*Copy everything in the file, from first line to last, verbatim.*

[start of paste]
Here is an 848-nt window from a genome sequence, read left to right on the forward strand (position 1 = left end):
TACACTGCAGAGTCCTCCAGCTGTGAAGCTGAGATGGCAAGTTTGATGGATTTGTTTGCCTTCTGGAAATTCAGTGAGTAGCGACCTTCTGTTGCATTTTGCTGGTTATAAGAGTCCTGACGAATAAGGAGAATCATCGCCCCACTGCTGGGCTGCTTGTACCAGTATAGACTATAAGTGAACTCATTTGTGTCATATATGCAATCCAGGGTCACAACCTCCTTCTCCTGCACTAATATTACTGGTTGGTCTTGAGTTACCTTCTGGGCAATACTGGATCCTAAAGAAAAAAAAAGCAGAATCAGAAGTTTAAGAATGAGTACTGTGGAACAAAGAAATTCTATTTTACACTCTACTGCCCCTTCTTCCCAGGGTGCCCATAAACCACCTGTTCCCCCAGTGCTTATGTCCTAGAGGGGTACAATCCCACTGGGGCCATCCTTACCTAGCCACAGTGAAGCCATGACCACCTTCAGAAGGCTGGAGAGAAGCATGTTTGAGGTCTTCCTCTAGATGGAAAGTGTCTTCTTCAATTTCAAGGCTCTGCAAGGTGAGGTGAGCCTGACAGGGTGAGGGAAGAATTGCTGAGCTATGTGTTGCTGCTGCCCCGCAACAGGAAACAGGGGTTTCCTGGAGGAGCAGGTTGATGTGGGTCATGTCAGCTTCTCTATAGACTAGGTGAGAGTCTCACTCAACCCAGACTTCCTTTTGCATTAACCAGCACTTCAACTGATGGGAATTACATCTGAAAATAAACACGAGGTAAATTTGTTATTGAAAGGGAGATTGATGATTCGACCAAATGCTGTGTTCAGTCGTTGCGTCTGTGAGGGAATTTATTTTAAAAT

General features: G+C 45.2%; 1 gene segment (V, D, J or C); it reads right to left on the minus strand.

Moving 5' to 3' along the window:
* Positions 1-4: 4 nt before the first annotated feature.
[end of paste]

Here is an 848-nt window from a genome sequence, read left to right on the forward strand (position 1 = left end):
TACACTGCAGAGTCCTCCAGCTGTGAAGCTGAGATGGCAAGTTTGATGGATTTGTTTGCCTTCTGGAAATTCAGTGAGTAGCGACCTTCTGTTGCATTTTGCTGGTTATAAGAGTCCTGACGAATAAGGAGAATCATCGCCCCACTGCTGGGCTGCTTGTACCAGTATAGACTATAAGTGAACTCATTTGTGTCATATATGCAATCCAGGGTCACAACCTCCTTCTCCTGCACTAATATTACTGGTTGGTCTTGAGTTACCTTCTGGGCAATACTGGATCCTAAAGAAAAAAAAAGCAGAATCAGAAGTTTAAGAATGAGTACTGTGGAACAAAGAAATTCTATTTTACACTCTACTGCCCCTTCTTCCCAGGGTGCCCATAAACCACCTGTTCCCCCAGTGCTTATGTCCTAGAGGGGTACAATCCCACTGGGGCCATCCTTACCTAGCCACAGTGAAGCCATGACCACCTTCAGAAGGCTGGAGAGAAGCATGTTTGAGGTCTTCCTCTAGATGGAAAGTGTCTTCTTCAATTTCAAGGCTCTGCAAGGTGAGGTGAGCCTGACAGGGTGAGGGAAGAATTGCTGAGCTATGTGTTGCTGCTGCCCCGCAACAGGAAACAGGGGTTTCCTGGAGGAGCAGGTTGATGTGGGTCATGTCAGCTTCTCTATAGACTAGGTGAGAGTCTCACTCAACCCAGACTTCCTTTTGCATTAACCAGCACTTCAACTGATGGGAATTACATCTGAAAATAAACACGAGGTAAATTTGTTATTGAAAGGGAGATTGATGATTCGACCAAATGCTGTGTTCAGTCGTTGCGTCTGTGAGGGAATTTATTTTAAAAT

General features: G+C 45.2%; 1 gene segment (V, D, J or C); it reads right to left on the minus strand.

Moving 5' to 3' along the window:
* Positions 1-4: 4 nt before the first annotated feature.